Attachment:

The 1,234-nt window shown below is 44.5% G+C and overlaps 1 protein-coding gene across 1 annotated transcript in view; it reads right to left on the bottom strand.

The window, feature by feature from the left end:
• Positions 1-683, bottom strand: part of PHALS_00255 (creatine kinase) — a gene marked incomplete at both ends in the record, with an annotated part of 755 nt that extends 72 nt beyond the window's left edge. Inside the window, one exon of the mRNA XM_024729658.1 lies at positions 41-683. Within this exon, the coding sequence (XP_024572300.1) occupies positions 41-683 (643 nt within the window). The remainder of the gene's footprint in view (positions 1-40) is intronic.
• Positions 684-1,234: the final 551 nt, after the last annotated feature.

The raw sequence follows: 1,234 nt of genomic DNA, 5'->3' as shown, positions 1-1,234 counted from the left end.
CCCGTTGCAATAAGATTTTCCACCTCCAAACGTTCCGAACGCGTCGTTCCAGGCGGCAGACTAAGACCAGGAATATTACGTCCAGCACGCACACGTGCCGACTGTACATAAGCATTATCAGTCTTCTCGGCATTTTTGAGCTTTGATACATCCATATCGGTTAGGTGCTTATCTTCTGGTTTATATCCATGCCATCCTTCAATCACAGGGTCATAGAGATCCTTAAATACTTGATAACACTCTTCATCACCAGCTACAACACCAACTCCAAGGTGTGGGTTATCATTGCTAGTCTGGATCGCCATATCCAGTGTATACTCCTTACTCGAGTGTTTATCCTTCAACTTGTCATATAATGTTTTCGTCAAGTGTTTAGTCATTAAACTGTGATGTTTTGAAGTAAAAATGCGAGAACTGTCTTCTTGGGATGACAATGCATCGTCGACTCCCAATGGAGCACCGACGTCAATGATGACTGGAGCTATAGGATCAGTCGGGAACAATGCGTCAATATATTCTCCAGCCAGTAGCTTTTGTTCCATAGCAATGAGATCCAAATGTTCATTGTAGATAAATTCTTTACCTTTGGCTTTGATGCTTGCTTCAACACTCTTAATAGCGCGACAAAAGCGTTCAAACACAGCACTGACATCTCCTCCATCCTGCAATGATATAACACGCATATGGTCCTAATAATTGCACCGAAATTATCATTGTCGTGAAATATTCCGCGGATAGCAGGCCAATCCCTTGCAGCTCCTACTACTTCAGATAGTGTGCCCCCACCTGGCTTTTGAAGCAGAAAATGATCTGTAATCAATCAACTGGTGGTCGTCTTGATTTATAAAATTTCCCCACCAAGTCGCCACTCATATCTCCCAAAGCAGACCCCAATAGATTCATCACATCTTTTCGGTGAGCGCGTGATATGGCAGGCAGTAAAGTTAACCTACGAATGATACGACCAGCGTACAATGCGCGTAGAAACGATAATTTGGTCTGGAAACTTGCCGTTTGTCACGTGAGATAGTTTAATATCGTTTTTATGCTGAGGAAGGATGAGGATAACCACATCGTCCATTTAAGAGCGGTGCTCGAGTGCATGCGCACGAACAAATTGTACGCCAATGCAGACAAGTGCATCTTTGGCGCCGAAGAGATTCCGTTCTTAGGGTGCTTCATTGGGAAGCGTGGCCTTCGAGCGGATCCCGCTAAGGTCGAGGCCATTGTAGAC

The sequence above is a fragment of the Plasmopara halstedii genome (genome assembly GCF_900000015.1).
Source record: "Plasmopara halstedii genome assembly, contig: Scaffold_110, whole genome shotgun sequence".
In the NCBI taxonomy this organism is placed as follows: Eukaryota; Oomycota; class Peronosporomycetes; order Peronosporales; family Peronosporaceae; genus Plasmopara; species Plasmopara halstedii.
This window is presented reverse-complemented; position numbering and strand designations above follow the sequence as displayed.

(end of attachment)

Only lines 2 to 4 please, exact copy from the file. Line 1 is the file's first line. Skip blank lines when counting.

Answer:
The window, feature by feature from the left end:
• Positions 1-683, bottom strand: part of PHALS_00255 (creatine kinase) — a gene marked incomplete at both ends in the record, with an annotated part of 755 nt that extends 72 nt beyond the window's left edge. Inside the window, one exon of the mRNA XM_024729658.1 lies at positions 41-683. Within this exon, the coding sequence (XP_024572300.1) occupies positions 41-683 (643 nt within the window). The remainder of the gene's footprint in view (positions 1-40) is intronic.
• Positions 684-1,234: the final 551 nt, after the last annotated feature.